Nissan has coyly been suggesting that it might someday furnish electrified performance models ever since it released Nismo-badged examples of the humble Leaf for the Japanese market. This was followed by the 2020 Leaf Nismo RC, which served as an experiment to see what would happen if you added a bunch of electric motors in a bid to make the model genuinely fast on a race track.
With the automaker set to deliver 15 new EVs by 2030, there’s been some speculation about how many will boast sporting aspirations. But it looks as though a few might know that Nissan has confirmed its developing Nismo-branded performance electrics for the global market.
Despite predicting a rough year for itself long before the pandemic kicked the whole industry in the shins, Nissan is reporting a sunnier financial forecast. Thanks to its vast restructuring efforts and better-than-anticipated sales, the Japanese automaker has trimmed estimated annual operating losses by 28 percent.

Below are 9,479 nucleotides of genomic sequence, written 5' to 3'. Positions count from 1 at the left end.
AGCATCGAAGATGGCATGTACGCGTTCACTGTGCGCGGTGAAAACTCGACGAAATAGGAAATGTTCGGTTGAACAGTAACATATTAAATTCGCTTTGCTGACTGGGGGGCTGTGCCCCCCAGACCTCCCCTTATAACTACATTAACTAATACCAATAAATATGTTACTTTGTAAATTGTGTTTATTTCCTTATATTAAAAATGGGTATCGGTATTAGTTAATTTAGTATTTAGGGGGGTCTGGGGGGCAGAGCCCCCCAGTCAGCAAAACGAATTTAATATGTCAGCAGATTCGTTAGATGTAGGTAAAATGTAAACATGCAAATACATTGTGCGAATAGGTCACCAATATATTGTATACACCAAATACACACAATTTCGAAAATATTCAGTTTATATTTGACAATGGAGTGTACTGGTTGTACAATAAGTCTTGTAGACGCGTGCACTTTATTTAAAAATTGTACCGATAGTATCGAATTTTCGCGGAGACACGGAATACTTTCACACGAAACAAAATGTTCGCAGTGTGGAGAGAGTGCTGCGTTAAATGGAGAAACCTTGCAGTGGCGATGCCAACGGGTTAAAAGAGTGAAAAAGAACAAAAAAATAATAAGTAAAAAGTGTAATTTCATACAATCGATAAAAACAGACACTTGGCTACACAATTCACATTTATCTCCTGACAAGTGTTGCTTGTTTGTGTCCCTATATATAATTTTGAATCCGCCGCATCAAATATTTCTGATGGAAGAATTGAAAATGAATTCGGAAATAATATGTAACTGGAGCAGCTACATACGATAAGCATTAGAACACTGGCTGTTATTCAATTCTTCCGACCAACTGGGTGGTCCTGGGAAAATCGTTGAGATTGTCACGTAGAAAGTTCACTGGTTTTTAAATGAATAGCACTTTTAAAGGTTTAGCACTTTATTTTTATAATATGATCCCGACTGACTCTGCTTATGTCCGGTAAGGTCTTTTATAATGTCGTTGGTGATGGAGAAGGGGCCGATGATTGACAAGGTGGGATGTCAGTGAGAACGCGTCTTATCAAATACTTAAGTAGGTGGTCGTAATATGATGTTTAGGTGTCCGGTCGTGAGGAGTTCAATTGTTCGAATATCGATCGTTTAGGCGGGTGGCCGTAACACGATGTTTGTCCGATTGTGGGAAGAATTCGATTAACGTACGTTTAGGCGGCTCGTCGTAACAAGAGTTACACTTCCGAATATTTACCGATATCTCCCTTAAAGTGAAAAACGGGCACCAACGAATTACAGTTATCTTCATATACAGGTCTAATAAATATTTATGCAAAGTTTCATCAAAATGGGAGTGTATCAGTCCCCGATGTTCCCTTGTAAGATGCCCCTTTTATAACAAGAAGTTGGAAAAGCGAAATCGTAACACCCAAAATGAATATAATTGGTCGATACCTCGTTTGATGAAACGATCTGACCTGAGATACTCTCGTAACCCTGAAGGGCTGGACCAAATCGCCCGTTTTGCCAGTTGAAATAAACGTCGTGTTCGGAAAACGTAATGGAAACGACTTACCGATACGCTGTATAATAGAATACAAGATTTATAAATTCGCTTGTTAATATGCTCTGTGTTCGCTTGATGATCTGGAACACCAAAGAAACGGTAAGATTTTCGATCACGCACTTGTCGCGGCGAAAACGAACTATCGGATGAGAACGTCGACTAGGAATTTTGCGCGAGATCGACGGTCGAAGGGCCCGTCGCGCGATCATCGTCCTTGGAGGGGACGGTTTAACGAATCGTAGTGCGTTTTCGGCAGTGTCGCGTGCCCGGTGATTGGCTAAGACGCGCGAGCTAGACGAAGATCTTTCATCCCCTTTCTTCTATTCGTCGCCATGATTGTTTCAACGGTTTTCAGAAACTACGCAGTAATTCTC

According to Nissan, that should place the 2020 cash bleed (which doesn’t officially wrap until March 31st, 2021) somewhere around $3.2 billion instead of the original $4.5 billion. Considering it’s coming off an already bad year, this is actually good news. But it doesn’t mean there aren’t more hard times ahead, as Nissan has decided to evolve its restructuring plan to make sure it doesn’t lose more money than absolutely necessary.
Nissan’s under the gun, and some near the top of the company reportedly like what they see in the company’s chief operating officer, Ashwani Gupta. So much so, that they’re pushing for a change in roles.
They’d like to see the architect of the brand’s four-year turnaround plan, released last month, don the same hat as CEO Makoto Uchida.
The hunt for Nissan’s next chairman has been narrowed to three potential candidates. Their final challenge will be impressing Renault chairman Jean-Dominique Senard. According to reports, Senard spent the better part of Tuesday interviewing Renault-Nissan veterans — via teleconference or face-to-face meetings in Paris.
Considering the laundry list of problems Nissan currently faces, it’s difficult to imagine why anybody would want the job. Maybe it’s the sizable paychecks or perhaps an eagerness to turn things around at the automaker. Either way, whoever Nissan ends up with will have at least as much as they can handle.
Let’s take a look at the candidates.